Lease contract and lease term

THE TERM OF THE LEASE AGREEMENT CANNOT EXCEED 30 YEARS

The term of a real estate lease in Thailand may be fixed or periodic. The maximum lease term in Thailand is 30 years (section 540Translation Civil and Commercial Code section 540: 'The duration of a hire of immovable property cannot exceed thirty years. If it is made for a longer period, such period shall be reduced to thirty years. The aforesaid period may be renewed, but it must not exceed thirty years from the time of renewal'.). Any lease of immovable property for a longer period than 30 years in Thailand may only be made by renewal of the lease contract upon its expiration. Based on supreme court judgment it is possible to say that a valid and enforceable renewal can only be made within a period of 3 years prior to the expiration of the first lease term (not 30 years prior to expiration). If for example the lessor and lessee have executed 2 or more consecutive 30-year lease agreements it shall by law be deemed as 1 lease and reduced to 30 years.

For specific leases by foreign corporations the Thai government created a longer term in a specific act; the Hire of Immovable Property for Commerce and Industry by Foreigners Act B.E. 2542.

Thai law puts a limit of 30 years on any property lease in Thailand. Parties cannot extent this term in the contract. For the same reason parties cannot make an enforceable provisiona guaranteed renewal of a 30-year lease would be in conflict with the law (section 540) as it would extent the maximum lease term by contract option for renewal of a 30 year lease term. A renewal promise in a 30 year lease agreement is under Thai hire of property laws not enforceable by legal action and legally best described as a moral obligation to the person or developer who gave the option. A renewal promise in a 30 year lease agreement merely hold the illusion of a longer lease contract.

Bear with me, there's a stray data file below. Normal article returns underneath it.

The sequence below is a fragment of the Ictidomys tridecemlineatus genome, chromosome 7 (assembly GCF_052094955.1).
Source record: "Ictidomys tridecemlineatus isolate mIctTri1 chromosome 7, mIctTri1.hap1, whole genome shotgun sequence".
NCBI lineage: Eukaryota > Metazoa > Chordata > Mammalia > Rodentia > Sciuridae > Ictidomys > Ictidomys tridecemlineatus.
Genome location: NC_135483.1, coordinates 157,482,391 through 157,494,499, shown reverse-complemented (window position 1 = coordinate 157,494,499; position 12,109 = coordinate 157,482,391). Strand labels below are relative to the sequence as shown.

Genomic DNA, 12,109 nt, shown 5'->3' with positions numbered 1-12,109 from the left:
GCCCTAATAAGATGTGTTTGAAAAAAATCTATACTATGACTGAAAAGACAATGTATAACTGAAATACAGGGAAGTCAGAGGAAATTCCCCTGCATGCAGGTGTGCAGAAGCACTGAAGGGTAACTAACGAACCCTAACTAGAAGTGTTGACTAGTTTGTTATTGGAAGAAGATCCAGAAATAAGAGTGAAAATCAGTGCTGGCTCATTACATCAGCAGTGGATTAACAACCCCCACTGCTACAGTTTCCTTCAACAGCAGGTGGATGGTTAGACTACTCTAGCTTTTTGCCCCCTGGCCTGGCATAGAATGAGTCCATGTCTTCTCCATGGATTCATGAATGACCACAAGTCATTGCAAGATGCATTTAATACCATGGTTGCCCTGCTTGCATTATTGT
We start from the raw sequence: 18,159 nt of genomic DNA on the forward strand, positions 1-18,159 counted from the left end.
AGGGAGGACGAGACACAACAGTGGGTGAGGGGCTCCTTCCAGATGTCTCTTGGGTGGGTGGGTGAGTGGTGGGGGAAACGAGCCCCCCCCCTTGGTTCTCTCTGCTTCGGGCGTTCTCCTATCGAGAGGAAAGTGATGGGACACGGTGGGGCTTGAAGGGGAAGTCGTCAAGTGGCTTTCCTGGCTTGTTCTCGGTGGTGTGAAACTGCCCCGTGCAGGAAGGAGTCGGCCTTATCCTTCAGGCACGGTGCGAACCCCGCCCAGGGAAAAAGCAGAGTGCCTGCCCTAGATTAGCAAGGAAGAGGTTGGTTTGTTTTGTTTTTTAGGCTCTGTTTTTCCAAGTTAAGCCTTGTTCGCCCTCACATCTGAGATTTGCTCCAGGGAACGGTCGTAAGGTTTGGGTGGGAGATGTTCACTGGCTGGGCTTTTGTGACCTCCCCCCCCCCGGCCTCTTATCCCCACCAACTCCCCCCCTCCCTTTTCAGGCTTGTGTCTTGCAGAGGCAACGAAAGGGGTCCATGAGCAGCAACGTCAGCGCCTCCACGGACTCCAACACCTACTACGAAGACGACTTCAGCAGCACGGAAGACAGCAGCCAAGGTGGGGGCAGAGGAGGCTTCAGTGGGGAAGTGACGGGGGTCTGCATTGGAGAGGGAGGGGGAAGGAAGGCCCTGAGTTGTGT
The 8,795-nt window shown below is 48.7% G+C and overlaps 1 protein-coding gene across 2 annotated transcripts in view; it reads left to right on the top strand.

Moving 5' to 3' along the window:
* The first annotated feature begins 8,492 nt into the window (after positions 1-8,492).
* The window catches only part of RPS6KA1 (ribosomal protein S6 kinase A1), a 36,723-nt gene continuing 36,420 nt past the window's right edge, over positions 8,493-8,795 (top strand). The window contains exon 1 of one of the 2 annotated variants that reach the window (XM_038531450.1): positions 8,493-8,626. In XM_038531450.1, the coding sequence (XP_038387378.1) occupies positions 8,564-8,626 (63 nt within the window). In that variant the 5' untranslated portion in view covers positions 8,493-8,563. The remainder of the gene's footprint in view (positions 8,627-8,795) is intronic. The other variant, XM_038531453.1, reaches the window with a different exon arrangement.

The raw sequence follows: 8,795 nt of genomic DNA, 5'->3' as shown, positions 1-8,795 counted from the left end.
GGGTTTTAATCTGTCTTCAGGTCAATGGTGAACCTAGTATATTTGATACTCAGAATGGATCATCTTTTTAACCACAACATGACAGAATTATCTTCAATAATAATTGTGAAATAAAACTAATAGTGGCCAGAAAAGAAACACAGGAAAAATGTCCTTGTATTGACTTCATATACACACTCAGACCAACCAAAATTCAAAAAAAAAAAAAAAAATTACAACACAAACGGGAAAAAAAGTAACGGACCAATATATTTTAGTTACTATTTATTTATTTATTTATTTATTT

Lease extensions (renewal)

A RENEWAL OPTION IN A 30 YEAR LEASE IS A SALES PITCH FOR FOREIGNERS

Also the commonly used controversial 90 year lease (created to sell real estate in Thailand to foreigners) is subject to section 540 Translation section 540: 'The duration of a hire of immovable property cannot exceed thirty years. If it is made for a longer period, such period shall be reduced to thirty years. The aforesaid period may be renewed, but it must not exceed thirty years from the time of renewal'. of the Civil and Commercial Code and if made as a 90 year lease it will by law be reduced to 30 years. A lease renewal option or any number of renewal options in a 30 year lease agreement is allowed based on a general freedom of contract principle in Thai law, even if it cannot be enforced as a contract. The parties to the lease can consent to terms in the lease agreement that are in practice not enforceable by legal action (the Thailand Land Department in general does not intervene in private contracts between the parties upon registration of the lease agreement (*)).

The Thai government did limited the freedom of contact terms in a lease agreement on certain elements in 2008 land office regulations that need to be enforced when a lease with foreigners is registered with the Land Department. Under these regulations pre-paid renewal terms in a 30-year lease registration must be rejected (as in conflict with the law) and an option given to a foreigner to transfer the leased land to a freehold title must also be refused. As a result such arrangements are now often made in an addendum to the lease agreement not registered with the Land Department.

(*) Sale and purchase agreements in a licensed condo or housing project is a government contract controlled business (not the small private developments), meaning developers are not free to form the content of a sale contract. The freehold sale contracts are part of the government licensing procedure and the sale contracts must comply with specific ministerial regulations and consumer protection laws protecting the buyer. These rules however do not apply to the leasehold sale contracts in the same project (specifically aimed at foreign purchasers) and these contracts are not controlled by the government and can include provisions that may not be legally binding and could contain void or voidable clauses.

Other than hire of property

There are a few other theories behind a 90 year lease however these are not based on hire of property laws. These alternative contract structures have as the main agreement a 30-year lease agreement but aim to give additional rights in the wording of the agreement and in supplemental agreements not registered with the Land Department. These structures are not recognized under Thai law and legally questionable (or void) because foreigners cannot own land and lease cannot exceed 30 years read more...

House ownership on leased land

Essential in any long term leasehold interest in a real estate property in Thailand is ownership over the house separate from ownership over the land (lease land own the house upon the land). The lessee obtains ownership over the house and a leasehold interest in the land without obtaining ownership over the land. This structure is ideally combined with a right of superficies - read more...

See also